In the next frenzied 48 hours, contending teams will be looking for their David Justice, Fred McGriff, or Andy Benes, stretch-drive acquisitions that will help put their team over the top as Justice did for the 2000 Yankees, McGriff for the '93 Braves and Benes for the '95 Mariners.
The Cubs, in fact, hope their Fred McGriff is ... Fred McGriff. Having finally relented on his long-awaited trade to Chicago, McGriff could join the pantheon of professional rent-a-players that includes David Cone (Blue Jays, Yankees), Rickey Henderson (A's, Blue Jays, Angels) and the all-time king, Harold Baines, who has been traded in July or August no fewer than five times, once for a young Texas prospect named Sammy Sosa.
Which brings us back to the other half of the trade-deadline equation, the down-and-out team that hopes to parlay its high-priced veteran into a minor-league hopeful who turns into the next Jeff Bagwell, John Smoltz or Freddy Garcia.
In recent years, the trade deadline has gained a sort of life force, its importance seemingly growing with each season. Perhaps it is the advent of so many more media sources to monitor (and start) rumors, or simply the ever-escalating salary structures that make it imperative for contenders to take full advantage of their title hopes in the good years, while making it equally imperative for poorer teams to dump salary in their bad years.
A few new wrinkles have emerged in recent years that turned up the heat at the trade deadline even more. In the old days like the early 1990s teams knew that July 31 wasn't really a deadline at all. Trades are allowed prior to the Sept. 1 playoff-eligibility deadline, the catch being that after July 31, players involved in deals must clear waivers.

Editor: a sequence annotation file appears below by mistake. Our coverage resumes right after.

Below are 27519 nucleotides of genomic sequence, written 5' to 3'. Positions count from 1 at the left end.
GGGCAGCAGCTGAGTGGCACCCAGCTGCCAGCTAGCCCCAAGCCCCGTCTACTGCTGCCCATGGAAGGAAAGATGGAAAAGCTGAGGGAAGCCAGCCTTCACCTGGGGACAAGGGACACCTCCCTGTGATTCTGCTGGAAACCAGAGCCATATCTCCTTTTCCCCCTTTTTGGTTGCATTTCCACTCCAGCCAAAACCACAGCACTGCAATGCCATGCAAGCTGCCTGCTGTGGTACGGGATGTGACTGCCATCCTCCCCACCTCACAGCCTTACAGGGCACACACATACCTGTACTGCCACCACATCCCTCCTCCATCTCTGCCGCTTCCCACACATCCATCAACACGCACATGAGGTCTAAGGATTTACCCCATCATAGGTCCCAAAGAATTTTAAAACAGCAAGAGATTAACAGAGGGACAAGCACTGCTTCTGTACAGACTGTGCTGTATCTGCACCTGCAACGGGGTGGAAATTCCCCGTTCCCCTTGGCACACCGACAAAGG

A system of gentlemen's agreements used to exist whereby two teams who wanted to make a deal in August were allowed to obtain waivers on the players in question.
At some point, however, the gentlemen turned nasty, and contenders started placing claims on players to block trades by their competitors. Now such aggressive blocking is commonplace.
The other wild card is just that - the wild card. Since 1994, the expansion of the playoffs has increased the number of teams who perceive themselves to be in contention. That adds more buyers to the market, making the competition more intense for the players being dangled.
Teams like the White Sox and Blue Jays, on the bubble of contention, must make hard decisions on their realistic chances of competing. Four years ago, White Sox owner Jerry Reinsdorf decided the White Sox had no chance of catching the Indians, despite being just 212 games out of first place, and made the infamous "White Flag" trade with the Giants.
Vilified at the time, the deal has been largely vindicated for the White Sox, who received, among others, relievers Keith Foulke, Bobby Howry and Lorenzo Barcelo for Wilson Alvarez and Roberto Hernandez, both of whom were free agents after the season.
If this year's White Sox team decides to wave the white flag, they could deal such players as Magglio Ordonez, Paul Konerko or Carlos Lee. The Blue Jays are holding Jose Cruz Jr., Shannon Stewart and Kelvim Escobar as they mull over their role as buyers or sellers.